There are noble reasons for faking your death. In the early 1980s, Petra Pazsika, a young German computer science student, disappeared. She got on a bus and never came back. The missing girl case remained open. A few years later, there was a murder in a small town and the killer admitted to killing Petra as well, so they closed the case. In 2015, an older lady phoned in a disturbance in her neighborhood. The authorities came and asked her for I.D., which she couldn’t produce. She admitted to being the missing girl from 1983. She hasn’t spoken to the press, but she existed in the narrow zone of faking your own death, or technically, having someone fake it for her. She never took an alias, worked off the books, and lived under the radar. She totally captured my imagination because it wasn’t low-budget fraud. She wanted to get out and she quietly did it. In the end, all Pazsika had to do was register as alive with German officials. She fulfilled the poetic shoving off more than others.
SIG: Sometimes the reasons are totally prosaic. There was a lot of post-9/11 death fraud, like within days, which is obviously opportunism at its worst, but then there was consultant Steven Chin Leung…
EG: Leung wanted to keep on living his exact same life. He’d been living in the U.S. for years on an expired Chinese passport, and had been arrested in Hawaii for using a fake Social Security number. After 9/11, he registered himself dead and posed as two nonexistent brothers so he could keep working. It was a totally pragmatic play. He didn’t want to profit, he just wanted to stay in America for his job. He risked it all to stay here. Crazy.
SIG: Playing Dead takes a U-turn in which you spend time with people who believe Michael Jackson is still alive, including Pearl Jr., a woman who connected you via phone to “Peter Pan,” an MJ impersonator — probably Pearl Jr. herself. I just want to know how you, as a journalist, were able to keep it together?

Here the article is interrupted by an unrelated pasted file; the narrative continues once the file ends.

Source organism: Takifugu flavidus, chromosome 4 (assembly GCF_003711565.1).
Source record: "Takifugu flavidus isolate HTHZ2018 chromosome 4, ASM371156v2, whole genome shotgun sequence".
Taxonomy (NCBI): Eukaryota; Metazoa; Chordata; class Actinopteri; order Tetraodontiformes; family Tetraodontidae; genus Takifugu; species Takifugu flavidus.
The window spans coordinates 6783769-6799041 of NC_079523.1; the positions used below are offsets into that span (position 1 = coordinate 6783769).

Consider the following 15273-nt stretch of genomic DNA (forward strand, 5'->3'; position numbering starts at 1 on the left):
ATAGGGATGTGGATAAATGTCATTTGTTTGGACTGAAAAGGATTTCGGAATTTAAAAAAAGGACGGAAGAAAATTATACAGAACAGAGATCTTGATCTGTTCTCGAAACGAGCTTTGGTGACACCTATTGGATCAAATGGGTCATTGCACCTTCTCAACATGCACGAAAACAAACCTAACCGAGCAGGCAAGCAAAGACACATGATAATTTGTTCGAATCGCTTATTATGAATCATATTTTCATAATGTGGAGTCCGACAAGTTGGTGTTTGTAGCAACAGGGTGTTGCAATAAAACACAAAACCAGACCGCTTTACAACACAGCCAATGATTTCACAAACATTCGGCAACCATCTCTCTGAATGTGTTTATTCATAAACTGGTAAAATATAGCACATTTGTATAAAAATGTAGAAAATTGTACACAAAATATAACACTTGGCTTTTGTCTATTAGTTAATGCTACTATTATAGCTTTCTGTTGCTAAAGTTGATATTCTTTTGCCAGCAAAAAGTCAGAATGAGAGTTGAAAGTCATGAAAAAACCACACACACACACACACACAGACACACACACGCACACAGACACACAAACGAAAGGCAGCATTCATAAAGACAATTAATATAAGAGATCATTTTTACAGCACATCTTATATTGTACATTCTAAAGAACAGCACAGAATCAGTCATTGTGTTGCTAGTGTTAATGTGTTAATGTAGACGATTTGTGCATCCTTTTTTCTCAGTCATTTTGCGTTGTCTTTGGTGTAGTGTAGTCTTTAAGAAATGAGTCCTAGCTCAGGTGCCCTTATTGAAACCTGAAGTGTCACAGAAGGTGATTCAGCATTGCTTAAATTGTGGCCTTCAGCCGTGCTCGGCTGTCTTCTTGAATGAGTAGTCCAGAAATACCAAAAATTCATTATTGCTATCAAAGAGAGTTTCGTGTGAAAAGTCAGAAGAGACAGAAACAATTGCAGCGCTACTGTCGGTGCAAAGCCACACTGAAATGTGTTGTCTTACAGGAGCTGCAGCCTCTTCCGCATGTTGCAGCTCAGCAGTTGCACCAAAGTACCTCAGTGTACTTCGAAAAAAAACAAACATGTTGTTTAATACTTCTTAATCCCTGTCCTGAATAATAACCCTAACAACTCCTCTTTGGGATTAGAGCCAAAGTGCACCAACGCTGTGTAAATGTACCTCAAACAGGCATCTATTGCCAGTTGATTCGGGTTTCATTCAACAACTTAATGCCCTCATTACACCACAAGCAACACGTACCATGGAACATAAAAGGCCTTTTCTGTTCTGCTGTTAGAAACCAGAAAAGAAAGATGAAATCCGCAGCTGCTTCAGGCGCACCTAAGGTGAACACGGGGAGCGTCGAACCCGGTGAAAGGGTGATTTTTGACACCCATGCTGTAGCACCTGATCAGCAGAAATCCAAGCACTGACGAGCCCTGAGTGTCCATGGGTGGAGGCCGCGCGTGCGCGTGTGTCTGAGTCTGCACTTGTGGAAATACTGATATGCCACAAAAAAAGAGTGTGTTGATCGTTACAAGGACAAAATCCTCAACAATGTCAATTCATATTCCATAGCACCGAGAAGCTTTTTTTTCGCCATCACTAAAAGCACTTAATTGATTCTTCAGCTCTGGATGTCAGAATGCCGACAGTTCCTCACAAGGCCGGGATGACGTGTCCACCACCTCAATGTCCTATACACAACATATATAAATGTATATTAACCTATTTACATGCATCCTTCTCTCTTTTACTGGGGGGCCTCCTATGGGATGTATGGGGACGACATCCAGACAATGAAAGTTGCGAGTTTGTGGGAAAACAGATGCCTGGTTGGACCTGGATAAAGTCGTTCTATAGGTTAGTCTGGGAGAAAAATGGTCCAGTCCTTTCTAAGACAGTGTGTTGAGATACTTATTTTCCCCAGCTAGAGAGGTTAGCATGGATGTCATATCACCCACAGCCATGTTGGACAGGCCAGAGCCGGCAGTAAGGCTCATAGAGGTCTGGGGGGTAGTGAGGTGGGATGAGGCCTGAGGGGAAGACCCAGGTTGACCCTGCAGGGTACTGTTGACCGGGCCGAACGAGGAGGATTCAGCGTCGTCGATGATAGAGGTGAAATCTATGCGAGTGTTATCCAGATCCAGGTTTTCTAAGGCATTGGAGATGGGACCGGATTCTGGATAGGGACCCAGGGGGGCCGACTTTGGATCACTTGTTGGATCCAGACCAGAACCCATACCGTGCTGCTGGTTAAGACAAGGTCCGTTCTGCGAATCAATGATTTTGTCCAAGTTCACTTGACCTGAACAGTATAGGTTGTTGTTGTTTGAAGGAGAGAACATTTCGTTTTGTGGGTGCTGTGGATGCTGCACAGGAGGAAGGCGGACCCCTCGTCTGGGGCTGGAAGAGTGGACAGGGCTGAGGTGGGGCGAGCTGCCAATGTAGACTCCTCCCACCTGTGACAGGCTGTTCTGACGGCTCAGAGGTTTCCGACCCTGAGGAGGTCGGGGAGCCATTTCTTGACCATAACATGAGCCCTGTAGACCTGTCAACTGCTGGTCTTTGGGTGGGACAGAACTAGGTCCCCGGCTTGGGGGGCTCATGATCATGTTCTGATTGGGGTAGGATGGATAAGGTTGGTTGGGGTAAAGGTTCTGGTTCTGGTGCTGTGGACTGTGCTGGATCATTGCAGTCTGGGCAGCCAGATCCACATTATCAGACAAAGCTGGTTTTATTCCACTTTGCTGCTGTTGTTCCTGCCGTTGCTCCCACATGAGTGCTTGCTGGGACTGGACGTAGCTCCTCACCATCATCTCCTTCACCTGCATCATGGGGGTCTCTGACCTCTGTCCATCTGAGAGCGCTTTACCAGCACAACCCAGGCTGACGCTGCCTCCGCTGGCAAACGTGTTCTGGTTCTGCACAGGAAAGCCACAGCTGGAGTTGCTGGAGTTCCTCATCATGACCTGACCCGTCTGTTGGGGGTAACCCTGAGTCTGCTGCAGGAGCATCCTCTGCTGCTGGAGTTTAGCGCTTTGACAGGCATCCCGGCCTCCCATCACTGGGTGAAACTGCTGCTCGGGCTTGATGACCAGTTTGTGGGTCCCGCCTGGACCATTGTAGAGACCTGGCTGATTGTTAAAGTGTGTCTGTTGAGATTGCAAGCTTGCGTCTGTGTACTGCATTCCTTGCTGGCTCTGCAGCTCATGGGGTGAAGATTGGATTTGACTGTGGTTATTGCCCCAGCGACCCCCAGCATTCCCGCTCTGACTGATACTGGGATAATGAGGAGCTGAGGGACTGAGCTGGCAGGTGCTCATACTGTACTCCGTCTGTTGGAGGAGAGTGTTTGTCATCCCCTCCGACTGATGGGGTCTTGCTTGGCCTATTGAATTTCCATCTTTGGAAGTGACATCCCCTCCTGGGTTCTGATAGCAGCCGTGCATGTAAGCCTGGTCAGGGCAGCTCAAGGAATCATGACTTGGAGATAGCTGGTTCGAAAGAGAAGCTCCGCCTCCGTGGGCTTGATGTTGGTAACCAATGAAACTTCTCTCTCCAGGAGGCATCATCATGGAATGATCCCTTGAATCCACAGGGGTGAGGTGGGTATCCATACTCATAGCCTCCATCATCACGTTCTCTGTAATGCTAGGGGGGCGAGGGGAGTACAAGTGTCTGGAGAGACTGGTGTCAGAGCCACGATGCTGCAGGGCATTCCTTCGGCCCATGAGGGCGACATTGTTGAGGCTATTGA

EG: It probably says a lot about me as a person, but when I was with the “Michael Jackson is alive people,” particularly Pearl Jr., I let their beliefs wash over me. I pushed back and asked for clarification, but as any of my friends will tell you, I’m very gullible. It’s double-edged as a journalist. It’s an unpeeling process for me. In the moment, I took Peter Pan’s calls thinking this could be Michael Jackson. Part of me wanted to believe, which made it more enjoyable. Later, listening to the recording, it’s like wait a second, I didn’t take their ideas at face value. But no, I didn’t have a problem taking the Michael Jackson people seriously. Even if they have wacky ideas, I respect passion. They weren’t crazy people screaming from rooftops. They’re reasonable professional people who have dedicated a tremendous amount of energy to researching his “death.” They just have unorthodox ideas about Michael Jackson. It’s refreshing to be around people who are so sure of something, so certain. It’s kind of cool. Or it was before Trump anyway.
SIG: For me, John Darwin abandoning his kids (and grandkids), claiming it was no big deal because they’re all adults, somewhat overrides the incredible fact he got away with it and lived upstairs in his own house for years…